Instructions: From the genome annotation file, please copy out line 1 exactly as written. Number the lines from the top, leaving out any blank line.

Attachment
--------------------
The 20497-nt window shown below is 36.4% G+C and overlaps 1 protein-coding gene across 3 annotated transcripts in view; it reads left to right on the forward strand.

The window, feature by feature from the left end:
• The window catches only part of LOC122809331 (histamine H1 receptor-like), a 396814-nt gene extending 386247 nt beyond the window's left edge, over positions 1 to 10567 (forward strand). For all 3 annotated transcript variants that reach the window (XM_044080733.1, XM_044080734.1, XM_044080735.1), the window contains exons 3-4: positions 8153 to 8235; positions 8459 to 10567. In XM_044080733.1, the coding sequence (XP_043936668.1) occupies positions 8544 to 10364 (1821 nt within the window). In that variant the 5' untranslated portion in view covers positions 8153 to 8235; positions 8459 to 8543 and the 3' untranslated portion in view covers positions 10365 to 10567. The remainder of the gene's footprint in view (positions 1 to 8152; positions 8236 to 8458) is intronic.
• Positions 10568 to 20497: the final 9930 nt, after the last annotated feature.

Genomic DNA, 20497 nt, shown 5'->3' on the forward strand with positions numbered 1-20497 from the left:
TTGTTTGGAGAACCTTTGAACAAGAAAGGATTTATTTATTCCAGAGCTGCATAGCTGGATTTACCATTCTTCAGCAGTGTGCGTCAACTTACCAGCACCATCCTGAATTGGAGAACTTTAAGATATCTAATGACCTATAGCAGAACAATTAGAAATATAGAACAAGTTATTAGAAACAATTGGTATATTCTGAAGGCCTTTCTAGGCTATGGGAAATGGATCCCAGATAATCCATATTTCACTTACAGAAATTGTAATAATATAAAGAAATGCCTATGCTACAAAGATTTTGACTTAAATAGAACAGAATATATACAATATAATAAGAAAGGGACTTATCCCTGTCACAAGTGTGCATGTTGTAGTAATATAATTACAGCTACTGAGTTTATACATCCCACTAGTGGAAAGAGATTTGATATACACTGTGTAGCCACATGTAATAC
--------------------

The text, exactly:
The 20497-nt window shown below is 36.4% G+C and overlaps 1 protein-coding gene across 3 annotated transcripts in view; it reads left to right on the forward strand.